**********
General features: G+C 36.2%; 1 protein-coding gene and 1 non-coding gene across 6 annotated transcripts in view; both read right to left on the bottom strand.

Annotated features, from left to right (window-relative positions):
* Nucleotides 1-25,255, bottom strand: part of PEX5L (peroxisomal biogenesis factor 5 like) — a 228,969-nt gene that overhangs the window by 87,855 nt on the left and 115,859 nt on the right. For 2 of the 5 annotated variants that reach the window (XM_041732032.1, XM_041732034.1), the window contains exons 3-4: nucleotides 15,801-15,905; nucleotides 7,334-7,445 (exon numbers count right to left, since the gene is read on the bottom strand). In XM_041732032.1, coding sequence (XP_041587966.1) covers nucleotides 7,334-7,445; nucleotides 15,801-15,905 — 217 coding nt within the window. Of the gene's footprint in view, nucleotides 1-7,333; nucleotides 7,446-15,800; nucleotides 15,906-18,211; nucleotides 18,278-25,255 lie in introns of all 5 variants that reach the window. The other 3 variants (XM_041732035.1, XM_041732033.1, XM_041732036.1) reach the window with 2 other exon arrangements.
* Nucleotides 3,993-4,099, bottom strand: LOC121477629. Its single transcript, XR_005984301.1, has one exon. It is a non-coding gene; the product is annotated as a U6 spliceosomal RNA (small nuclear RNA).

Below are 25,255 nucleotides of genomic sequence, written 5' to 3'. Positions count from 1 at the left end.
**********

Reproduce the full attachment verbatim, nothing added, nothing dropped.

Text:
General features: G+C 36.2%; 1 protein-coding gene and 1 non-coding gene across 6 annotated transcripts in view; both read right to left on the bottom strand.

Annotated features, from left to right (window-relative positions):
* Nucleotides 1-25,255, bottom strand: part of PEX5L (peroxisomal biogenesis factor 5 like) — a 228,969-nt gene that overhangs the window by 87,855 nt on the left and 115,859 nt on the right. For 2 of the 5 annotated variants that reach the window (XM_041732032.1, XM_041732034.1), the window contains exons 3-4: nucleotides 15,801-15,905; nucleotides 7,334-7,445 (exon numbers count right to left, since the gene is read on the bottom strand). In XM_041732032.1, coding sequence (XP_041587966.1) covers nucleotides 7,334-7,445; nucleotides 15,801-15,905 — 217 coding nt within the window. Of the gene's footprint in view, nucleotides 1-7,333; nucleotides 7,446-15,800; nucleotides 15,906-18,211; nucleotides 18,278-25,255 lie in introns of all 5 variants that reach the window. The other 3 variants (XM_041732035.1, XM_041732033.1, XM_041732036.1) reach the window with 2 other exon arrangements.
* Nucleotides 3,993-4,099, bottom strand: LOC121477629. Its single transcript, XR_005984301.1, has one exon. It is a non-coding gene; the product is annotated as a U6 spliceosomal RNA (small nuclear RNA).

Below are 25,255 nucleotides of genomic sequence, written 5' to 3'. Positions count from 1 at the left end.